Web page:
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Our 149th Year, Number 36 Since 1865, T elling It Like It Is And Defending The Peasant's Right T o Know Index 1 Section, 12 Pages Local Weather Viewpoints 2 Obituaries 4 Around Madison 3-7 School 8-9Police Week 10 Classieds/Legals 11Friday, May 16, 2014Madison, Florida Dance Recital This WeekendBy Jessie R. BoxGreene Publishing, Inc.Becky's Dance Steps Studio is having its 38thAnnual dance recital on Saturday, May 17 at 1 p.m., and 7 p.m. The theme is "Just Dance." Admission is $6 for adults and $4 for children under 12. The 20thOf May Jubilee Celebration Is This WeekendBy Jessie R. BoxGreene Publishing, Inc. The 20thof May Jubilee Celebration will take place Friday, May 16 with a Fish Fry Tiki Luau at Madison County Recreation Facility on Highway 360 behind the old Madison Middle School. The event will begin at 5 p.m., and tickets are $6. The 20thof May Jubilee Celebration starts Saturday, May 17 with a parade at 9 a.m., down Martin Luther King, Jr., Drive with FSU Seminole and Madison native Jacobbi McDaniel as the Grand Marshall. At 11 a.m., the Gospel Celebration and Entertainment Showcase at the Madison County Recreational Facility on Highway 360 behind the Madison Middle School. There will also be a motorcycle and car show, a cake auction, vendor booths and more. For more information on these events, contact Dereal Alexander (bike show) 4646178, Willie McGhee (car show) 673-1023, Vicki McQuay (gospel show) 973-2252 or Leon Arnold (sporting events) 973-7193. Contacts can also be reached via Facebook.Madison County Preparedness Expo Is ComingBy Jessie R. BoxGreene Publishing, Inc. The 2ndMadison County Preparedness Expo will be Tuesday, May 20 at 6 p.m., to 8 p.m., at the Van H. Priest Auditorium. Event speakers are: Florida Division of Emergency Management, National Weather Service, Salvation Army, Tri County and Florida Forest Service. Exhibitors include Duke Energy, American Red Cross, E.M.S., Chamber of Commerce and many more. This event is free to the public and is sponsored by Madison County Emergency Management and NFCC. For more information, call (850) 9733698.L ee T ow n Cou ncil T o I nte rv ie w T wo T ow n M ana g e r C andidatesBy Jessie R. BoxGreene Publishing, Inc. The Lee Town Council held a special meeting and workshop, Tuesday, May 13. At the workshop, the town council reviewed eight applications for the Town Manager position. The town council narrowed it down to two candidates, Jennifer R. Wallace and Christine A. Donaldson. The interviews will take place, Monday, May 19 at 6 p.m. At the special meeting, the town council discussed their action on the water use permit for JJJ & T Family Limited Partnership. Town Manager Danny Plain had a meeting with the Suwannee River Water Management District staff about the water use permit concerning 2,400 acres on the East and West side of State Road 53. According to Plain, the water use permit is proposing to construct 12 agriculture irrigation wells and attached pivot irrigation systems. The water would be used for corn, carrots, peanuts and rye. "I nally got them (SRWMD) to admit that if you look at their permit it is not a 3.7 million gallon a day withdrawal, its actually 21 million gallons a day," said Plain. "What they do is, you take the 3.7 million and multiply it by 365 and that's what they cannot go over in a year." Plain explained that it would only be an estimated 70-day period that the water would be used since they are growing crops. The permits allows for a yearly amount of 1.369 billion gallons of water to be withdrawn. A meeting with the Suwannee River Water Management District staff is set for Monday, May 19 at 7 p.m. According to Scot Copeland, Town of Lee's attorney, he led a motion to remove the permit request from the agenda of the SRWMD meeting on May 13. Lee now has until after the June meeting to pursue an administrative hearing should the town council decide to pursue one. The town council agreed for the Florida Rural Water Association to conduct tests to gather information as to whether the water use permit will affect the water in the Lee wells. The Lee Town Council voted to accept the FDOT Resolution and Trafc Signal Maintenance Agreement. In 2010, they had agreed to maintain the trafc signal. With this new agreement, the FDOT would be raising what they pay the town for maintenance. If the town council did not sign the new agreement, they would still be responsible for the maintenance due to the 2010 agreement. In other related news, Plain had previously tried to get the FDOT to install a trafc signal ver-FDLE Arrests MCHS Band Director On Sexual Battery ChargesThe Florida Department of Law Enforcement Tallahassee Regional Operations Center, on Wednesday, May 14, arrested Geoffrey Walter Hill, 42, on one count of sexual battery by person in custodial authority. FDLE agents began investigating Hill after receiving a complaint from an individual alleging to have been sexually abused by Hill. Hill is a band instructor at Madison County High School and was suspended by the Madison County School District Superintendent upon his arrest. Hill was booked into the Madison County Jail on $250,000 bond. This case will be prosecuted by the Office of the State Attorney, Third Judicial Circuit. As of press time on Thursday, May 15, Hill remained in the Madison County Jail. Agents believe there may be additional unidentified victims. Anyone with information about this case or Geoffrey Walter Hill is urged to contact the FDLE Live Oak Field Office at (386) 330-2840.Geoffrey Hill GreenvilleWastewaterPlant Is A Concern; Other Big Budget Issues LoomBy Lynette NorrisGreene Publishing, Inc.In a discussion of big-ticket budget items looming on the horizon, Public Works Director J.C. Fead and Town Consultant Jim Parrish outlined for the Greenville Town Council the possibility that the city's aging wastewater plant could possibly fail catastrophically and put the town in a very dangerous situation as far as health and safety issues. Calling the plant a "duct-tape, rubber band and baling wire operation," Parrish commended Fead and the entire Public Works department for doing such an outstanding job of keeping the aging facility running, and running so well. Fead added that he no longer had a backup motor for one of the main lift stations in the operation, and that lift station had to be kept running. He was looking into prices for a replacement motor to have on backup, and council members conrmed that they had already approved the purchase of a back-up at the previous meeting. The wastewater facility has had numerous problems, and spot repairs have been done, but the entire plant desperately needs an overhaul and upgrade. However, there is not enough money in the town's budget to undertake such a massive project. Amounts of at least one million dol-See Budget Issues On Page 3 MCHS Student Accepted As UF Preferred Walk OnBy Jessie R. BoxGreene Publishing, Inc. Vincent Dimenna, MCHS senior, has been accepted as a preferred walk on at the University of Florida. Dimenna has a 3.0 GPA and has already been accepted at Florida. He will begin training with the UF football team June 24. He was voted Most Valuable Player at the Friday Night Lights event at UF in July 2013 but was injured soon after and was unable to play his senior year. He started playing varsity in the 9thgrade. He plays offensive center and defensive tackle. He plans to become an anesthesiologist at UF. He will soon become a CNA. after taking the medical program at MCHS. He plans to work at Shands Hospital on the off-season as a CNA. Greene Publishing, Inc. Photo By Jessie Box, May 14, 2014Vincent Dimenna, with his parents, accepts the offer to become a preferred walk on for the University of Florida football team. See Lee Town Meeting On Page 3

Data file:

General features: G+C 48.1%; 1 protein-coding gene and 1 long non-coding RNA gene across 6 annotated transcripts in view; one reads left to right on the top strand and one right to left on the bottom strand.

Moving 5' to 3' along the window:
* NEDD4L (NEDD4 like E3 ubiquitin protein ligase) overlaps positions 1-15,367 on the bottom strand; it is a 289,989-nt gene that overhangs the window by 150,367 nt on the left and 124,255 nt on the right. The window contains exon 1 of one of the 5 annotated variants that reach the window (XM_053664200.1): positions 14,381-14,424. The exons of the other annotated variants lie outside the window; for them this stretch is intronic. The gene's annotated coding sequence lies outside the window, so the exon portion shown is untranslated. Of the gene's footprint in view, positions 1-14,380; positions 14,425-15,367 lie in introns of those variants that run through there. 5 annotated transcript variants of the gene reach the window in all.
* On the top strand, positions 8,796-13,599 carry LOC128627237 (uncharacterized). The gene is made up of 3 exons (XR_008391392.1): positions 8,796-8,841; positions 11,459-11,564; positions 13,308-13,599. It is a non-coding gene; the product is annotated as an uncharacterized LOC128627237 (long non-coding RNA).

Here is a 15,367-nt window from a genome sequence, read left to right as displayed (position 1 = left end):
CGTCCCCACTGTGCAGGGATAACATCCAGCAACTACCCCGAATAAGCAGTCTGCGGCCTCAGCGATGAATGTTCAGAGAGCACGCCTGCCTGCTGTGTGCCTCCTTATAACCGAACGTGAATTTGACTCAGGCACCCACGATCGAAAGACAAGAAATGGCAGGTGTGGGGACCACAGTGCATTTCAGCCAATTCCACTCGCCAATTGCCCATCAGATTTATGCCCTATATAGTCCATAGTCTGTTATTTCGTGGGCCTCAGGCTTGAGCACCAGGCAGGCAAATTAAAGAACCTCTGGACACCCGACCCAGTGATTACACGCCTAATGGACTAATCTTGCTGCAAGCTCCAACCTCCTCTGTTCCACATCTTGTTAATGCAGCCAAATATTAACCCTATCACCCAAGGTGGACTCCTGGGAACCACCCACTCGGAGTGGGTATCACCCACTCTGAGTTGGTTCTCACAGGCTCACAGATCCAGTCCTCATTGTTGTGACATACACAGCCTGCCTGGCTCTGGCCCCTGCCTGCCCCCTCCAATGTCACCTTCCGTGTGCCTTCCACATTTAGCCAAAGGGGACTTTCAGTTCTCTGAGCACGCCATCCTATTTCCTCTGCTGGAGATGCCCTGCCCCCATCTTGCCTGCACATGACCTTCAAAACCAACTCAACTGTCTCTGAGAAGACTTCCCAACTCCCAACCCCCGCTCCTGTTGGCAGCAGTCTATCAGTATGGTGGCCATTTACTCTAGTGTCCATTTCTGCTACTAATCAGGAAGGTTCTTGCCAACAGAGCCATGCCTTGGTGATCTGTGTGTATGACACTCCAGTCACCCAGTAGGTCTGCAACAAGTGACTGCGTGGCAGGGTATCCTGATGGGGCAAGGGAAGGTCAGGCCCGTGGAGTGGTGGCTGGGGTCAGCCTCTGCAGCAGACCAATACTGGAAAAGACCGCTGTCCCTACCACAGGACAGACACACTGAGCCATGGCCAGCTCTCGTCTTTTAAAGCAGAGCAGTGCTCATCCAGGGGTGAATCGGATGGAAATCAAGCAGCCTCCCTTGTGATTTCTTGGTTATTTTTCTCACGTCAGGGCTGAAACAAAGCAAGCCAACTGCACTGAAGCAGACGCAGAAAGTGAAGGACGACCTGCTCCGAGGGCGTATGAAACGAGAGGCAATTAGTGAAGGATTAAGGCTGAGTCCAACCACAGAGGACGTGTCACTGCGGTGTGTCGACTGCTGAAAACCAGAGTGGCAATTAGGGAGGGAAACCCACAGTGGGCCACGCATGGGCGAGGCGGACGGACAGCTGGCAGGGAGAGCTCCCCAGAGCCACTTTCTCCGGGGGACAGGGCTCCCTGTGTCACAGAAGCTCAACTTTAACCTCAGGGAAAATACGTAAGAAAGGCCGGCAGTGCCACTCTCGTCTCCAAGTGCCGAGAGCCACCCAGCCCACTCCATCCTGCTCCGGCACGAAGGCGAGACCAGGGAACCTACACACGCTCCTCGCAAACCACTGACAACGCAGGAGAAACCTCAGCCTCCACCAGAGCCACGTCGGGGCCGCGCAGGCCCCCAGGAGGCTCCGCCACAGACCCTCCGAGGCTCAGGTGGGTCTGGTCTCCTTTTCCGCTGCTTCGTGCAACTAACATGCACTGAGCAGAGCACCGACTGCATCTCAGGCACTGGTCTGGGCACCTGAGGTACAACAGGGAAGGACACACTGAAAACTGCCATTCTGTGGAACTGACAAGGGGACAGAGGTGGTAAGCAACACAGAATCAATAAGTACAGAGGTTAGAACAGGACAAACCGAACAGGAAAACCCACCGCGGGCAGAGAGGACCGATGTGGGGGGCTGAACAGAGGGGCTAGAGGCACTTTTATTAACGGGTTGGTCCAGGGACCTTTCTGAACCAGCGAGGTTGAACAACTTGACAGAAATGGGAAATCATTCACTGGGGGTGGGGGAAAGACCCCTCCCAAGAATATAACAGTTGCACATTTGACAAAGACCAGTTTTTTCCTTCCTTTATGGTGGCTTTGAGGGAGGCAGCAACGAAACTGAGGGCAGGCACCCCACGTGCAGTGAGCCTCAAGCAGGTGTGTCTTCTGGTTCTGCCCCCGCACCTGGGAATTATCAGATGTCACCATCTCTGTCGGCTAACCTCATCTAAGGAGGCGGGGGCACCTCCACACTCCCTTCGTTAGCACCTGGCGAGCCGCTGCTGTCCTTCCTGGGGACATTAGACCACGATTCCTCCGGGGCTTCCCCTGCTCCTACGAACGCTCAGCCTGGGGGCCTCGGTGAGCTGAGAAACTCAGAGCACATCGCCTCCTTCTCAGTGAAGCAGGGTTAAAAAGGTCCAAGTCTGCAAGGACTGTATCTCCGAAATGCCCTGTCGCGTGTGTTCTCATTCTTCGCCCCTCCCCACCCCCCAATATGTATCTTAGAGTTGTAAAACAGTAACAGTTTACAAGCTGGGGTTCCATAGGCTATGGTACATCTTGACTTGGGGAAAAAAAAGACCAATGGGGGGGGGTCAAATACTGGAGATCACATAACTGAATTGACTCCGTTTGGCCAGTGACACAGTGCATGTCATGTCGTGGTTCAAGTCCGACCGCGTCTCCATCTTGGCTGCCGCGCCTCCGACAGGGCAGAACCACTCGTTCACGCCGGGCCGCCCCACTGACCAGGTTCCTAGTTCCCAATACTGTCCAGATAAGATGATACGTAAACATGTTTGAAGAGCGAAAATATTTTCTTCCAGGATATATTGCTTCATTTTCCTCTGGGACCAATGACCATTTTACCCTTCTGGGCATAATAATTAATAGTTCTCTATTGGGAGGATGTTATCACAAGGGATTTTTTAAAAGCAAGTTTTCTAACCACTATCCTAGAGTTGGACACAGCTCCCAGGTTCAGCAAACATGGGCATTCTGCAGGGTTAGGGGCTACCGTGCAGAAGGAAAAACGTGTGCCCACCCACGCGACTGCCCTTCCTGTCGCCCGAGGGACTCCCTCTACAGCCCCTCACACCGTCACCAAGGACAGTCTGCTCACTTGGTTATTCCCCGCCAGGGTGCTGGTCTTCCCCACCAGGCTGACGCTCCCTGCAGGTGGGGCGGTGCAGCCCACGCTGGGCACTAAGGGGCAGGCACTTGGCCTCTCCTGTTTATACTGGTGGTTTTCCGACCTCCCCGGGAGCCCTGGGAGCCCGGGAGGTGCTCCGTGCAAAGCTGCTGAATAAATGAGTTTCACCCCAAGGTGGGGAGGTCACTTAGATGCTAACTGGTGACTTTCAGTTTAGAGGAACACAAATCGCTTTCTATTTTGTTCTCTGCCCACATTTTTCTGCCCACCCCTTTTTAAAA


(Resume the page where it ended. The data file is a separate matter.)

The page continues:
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Celebrating 100 years, the National Extension Service was established by the Smith-Lever Act of 1914. This legislation created an educational outreach of the landgrant university system. Fifty years earlier, the Morrill Act of 1862 had established a university system throughout the United States to educate citizens in agriculture, home economics, mechanical arts and other practical applications. This university system, unique to America brought the opportunity for higher education vocational skills to all citizens. By the turn of the century these state universities were educating students and producing research. In 1906, George Washington Carver, known for his plant research, especially peanuts, invented a mobile teaching unit. His movable school, funded by a New York financier, left Tuskegee Institute and traveled throughout Alabama demonstrating improved farming practices. Another early pioneer, Seaman Knapp, of the US Department of Agriculture worked with farmers to set up farm demonstrations. In Florida, outreach work started with a Farmers’ Institutes and short courses hosted on the campuses of UF and FAMU. Although early leaders in the land grant system had been creative with demonstrations and traveling exhibits, it was not enough to extend the practical education into communities. In 1914, after five years of debate, two legislators introduced bills to create an Extension service. Asbury F. Lever of South Carolina introduced a bill to the House of Representatives. At the same time, Hoke Smith of Georgia introduced a similar bill in the Senate. In short, the Smith-Lever Act was passed mandating the U.S. Department of Agriculture and the land-grant university system to work together to create the national Extension system. The proposed system would have three distinct levels. A county agent system was established with primary control at the state level with aid from the USDA. Over the next several years, states established the Cooperative Extension System with agriculture, home demonstrations programs and agriculture clubs, later renamed 4H. The first major challenge Extension faced was during World War I. To meet war time needs, through education, wheat acreage was increased from 47 million acres in 1913 to 74 acres in 1919. In addition to farm production, Extension addressed conserving perishable products by canning, drying and preserving. Likewise, during the Great Depression creative programs emphasized farm management practices and helped establish selling cooperative. At the same time, extension home economists taught families nutrition, canning surplus foods, home gardening, home poultry production and sewing. Over the years, Extension has played a major role in bringing the University to the local communities, teaching topics based on identified needs, translating research and putting it into practice to improve agriculture production and sustainability. Family and consumer programs have empowered residents to make informed decisions, improving their health and well-being. 4-H helps youth develop life skills and knowledge to become productive citizens as they grow into adulthood. UF/IFAS Extension has improved the lives of Floridians in many ways. If you’ve learned how to choose healthier foods, conserve water, save money, participated in a farm tour, attended 4-H camp or started a garden, chances are you learned it from Extension. We, the faculty, staff and volunteers of UF/IFAS Extension in Madison County, are proud of our accomplishments on the 100thanniversary, and we look continuously toward the future, finding solutions to the challenges we Floridians will face in the future, sharing them to make life healthier and more prosperous for you. The University of Florida Extension – Madison County is an Equal Employment Opportunity Institution. Memories are painted on my mind like the fresh white paint that Mr. Harry Gillespie would use to paint the house I grew up in, over in Monticello every other year. The fresh smell of the paint remains in my mind as it seemed to clean everything like the bleach my mama used to wash clothes. Rooms would be painted. The outside of the house would be painted and the porch and its posts would be painted. It gave a feeling of newness to the old house that no longer stands there. Different rooms had different colors. My bedroom (shared with my brother) had blue paint. The kitchen had yellow paint. My parent’s bedroom was an off white or beige, as was the living room. The laundry room and bathroom, it seems, changed colors. Sometimes, they would be a mint green. At other times, a yellow or dusty rose color. Like the paint changed colors, I notice that my attitudes about some things have changed also. As I was growing up, I had an intense love for sports. I still like sports but do not go crazy over them like I used to. I used to be a diehard Dodgers fan and Los Angeles Rams fan. Through the years, my love for them died. Did it die hard or did it just slip quietly away? I don’t really remember. I do still love Florida State Seminoles sports though. I keep learning how to handle different situations and different life experiences. I have to hold on to God’s hand so many times when I am hurt or distraught over a situation at home, at work or with a friend and sometimes with an enemy. I try to live peaceably with all men as the Bible instructs me, but when I see things that I know are wrong, I am probably too rash and quick to rush to judgment. As the old children’s song goes, “God’s still working on me.” He knows what He wants me to be. I know that when He’s through with me at the end of my life, I will be like that old house in Monticello that Mr. Gillespie painted. I will have a fresh coat of paint and be all clean and sparkling like brand new. Viewpoints & Opinions2 € Madison Enterprise-Recorderwww.greenepublishing.com Friday, May 16, 2014 Conservative Corner Conservative Corner By Nelson A. Pryor, Lee, Fl. Jacobs Ladder Jacob BembryColumnist Diann DouglasGuest ColumnistMadison County Extension Service Fresh Paint Read Jacob’s blog at www.jacobbembry.com His book, Higher Call is available in Kindle format at www.amazon.com or in paperback at www.amazon.com www.bn.com and www.booksamillion.com or by sending $10 plus $3.99 shipping and handling to Jacob Bembry, P.O. Box 9334, Lee, FL 32059. Contact him at jacobbembry@hotmail.com. Extension Service Celebrates 100thAnniversary STORMING THE CITADEL THE MADISON COUNTY REPUBLICAN EXECUTIVE COMMITTEE Will meet at 7:00 p.m. Tuesday, May 27, at the Madison Library ALL Republicans Welcome Paid for and approved by the Madison County Republican Executive Committee MadisonRepublican@embarqmail.com How much money will it take? Tim Gill wants to know. And so does the Human Rights Campaign. Both are trying to split the Southern social conservatives from the state’s business establishment and working to elect pro-homosexual lawmakers. The April 28, 2014 New York Times ran the story of the attack on the South. Mr. Gill is spending more than $300 million of his own fortune on homosexual causes. The Human Rights Campaign is spending another $8.5 million. The playbook, to take over the South, has already been written, by Tim Gill. Colorado was his test case. Mr. Gill, a Denver software mogul, set up his own foundation, and an afliated political advocacy group, Gill Action Fund. Two decades ago, Gill set out to change Colorado. At the time, the State was dominated by Conservatives, the home base of prominent evangelical and conservative groups like Focus on the Family Mr. Gill poured millions of dollars into educational initiatives and liberal nonprot groups. Today, Liberals control both houses of the legislature and the governor’s ofce. Civil unions were approved in 2013, and now the push is on, for full marriage rights for homosexuals. This month, at a conference to be called: OutGiving, hundreds of the country’s leading homosexual donors are scheduled to meet to lay out their attack on the South. To be called: Project one America, the initial effort has already seen the hiring of 20 people to take over the South. Mindful of cultural differences, the Washington-based Human Rights Campaign is seeking to adept to the rural South, as it cultivates ties to local church leaders, N.A.C.P. ofcials and educators. That includes holding meetings at local Wafe Houses-but not on Wednesday nights, when many people are in church. The movement will rst underwrite polling, research, then lobbying and recruiting donors for existing state organizations. In some southern states, organizations like the Human Rights Campaign, the American Civil Liberties Union and groups Mr. Gill helps fund plan to lobby for nondiscrimination ordinances in housing and employment and for legislation allowing homosexual couples to adopt. In other States, they are building new grass-roots organizations and pushing for the election of openly homosexual ofcials where there are none. In a nod to the dominant political culture in the South, the effort will rely heavily on outreach to Republicans and clergy, as well as to AfricanAmerican civil rights organizations. Those involved in the planning described it as the biggest realignment of homosexual rights activism in a decade, one that will shift the movement’s focus into territory where there is almost no unied network of support. Field Ofces will be soon opened in Mississippi, Alabama and Arkansas. Other ofces are planned in an effort to build stronger ties to schools, religious institutions and cultural leaders. Mr. Gill, in his NYTimes interview, says the purpose of this month’s OutGiving conference, is to try to persuade others to join the less glamorous state level advocacy effort, before a mid-term election cycle begins to consume a lot of activists’ time and money. Whats In A License Plate?-Apparently A Lot It SeemsWhat’s in a license plate? It depends on whom you ask, but for some, it appears that a license plate can be a calling card for tourism, with Florida at the top of the list. A survey of 2,000 drivers from across the country by CarInsurance.com as to which state license plates were most appealing and which least, put Wyoming’s cowboy on a bucking bronco and Hawaii’s colorful rainbow at the top of the list. The survey found that women overwhelmingly liked Hawaii’s rainbow design and that men did so also, although the latter much preferred Wyoming’s cowboy. At the very bottom of the list was Delaware, whose license plate features gold lettering on a blue eld absent any images. The top l0 most attractive plates, in order of preference are: Wyoming, Hawaii, Utah, Alabama, Oregon, Maine, South Carolina, Florida, Georgia and Oklahoma. The 10 least attractive, also in order of preference are: Vermont, Massachusetts, District of Columbia, Montana, New York, Virginia, Alaska, Michigan, Arkansas and Delaware. The report notes that cheap, fast printing on vinyl has largely replaced prisonstamped metal in most states’ license plates, allowing for a profusion of afnity plates that states and organizations use to raise funds for a variety of causes. Numerous as afnity plates have become, however, it’s the no-cost, standard state plate that prevail among drivers. The best license plates represent calling cards for states, the report notes. In fact, 13 percent of respondents reportedly said a plate had inspired a vacation or relocation, citing Florida most often. The other plates that successfully encouraged vacations or relocations were Georgia, California, Hawaii and Alaska. Respondents also chose their favorite license plate slogans. The top ve were: Alabama, “Sweet Home Alabama;” New Hampshire, “Live Free or Die;” Hawaii, “Aloha State;” Alaska, “The Last Frontier;” and Florida, “Sunshine State.” Respondents strongly disliked plates with only a Web address, such as California’s dmv.ca.gov ; and plates with slogans, with the District of Columbia’s “Taxation Without Representation” slogan as the most disliked. Lastly, respondents were asked about the possibility of using special license plates to easily identify certain classes of drivers. The survey found 49.4 percent would support license plates identifying drivers older than 70; 57.9 percent would support license plates identifying novice drivers; 59.8 percent would support license plates identifying those convicted of texting while driving and 69.1 percent would support license plates identifying those convicted of a DUI. The full article and survey results can be found athttp://www.carinsurance.com/Articles/favorite-license-plates.aspx. Pet Of The Week Meet Sophie! This sweet, yellow lab mix was homeless, but thanks to good Samaritans, has been fed and taken to the vet, where she has been spayed and given all her shots, making her ready for adoption. While she has been at her fosters home, she has proven herself to be very friendly with their three-year-old daughter, a one-year-old Yorkie and numerous cats/adults. Shes a little shy upon meeting someone new but warms up quickly. Sophie is about 1 year old and weighs around 60 pounds. If you are looking for a friend who is playful and loving, and does well with children and other dogs/cats, Sophie might just be the girl for you. If you would like more information, or would like to meet Sophie, contact Hunter Greene at (850) 419-6280.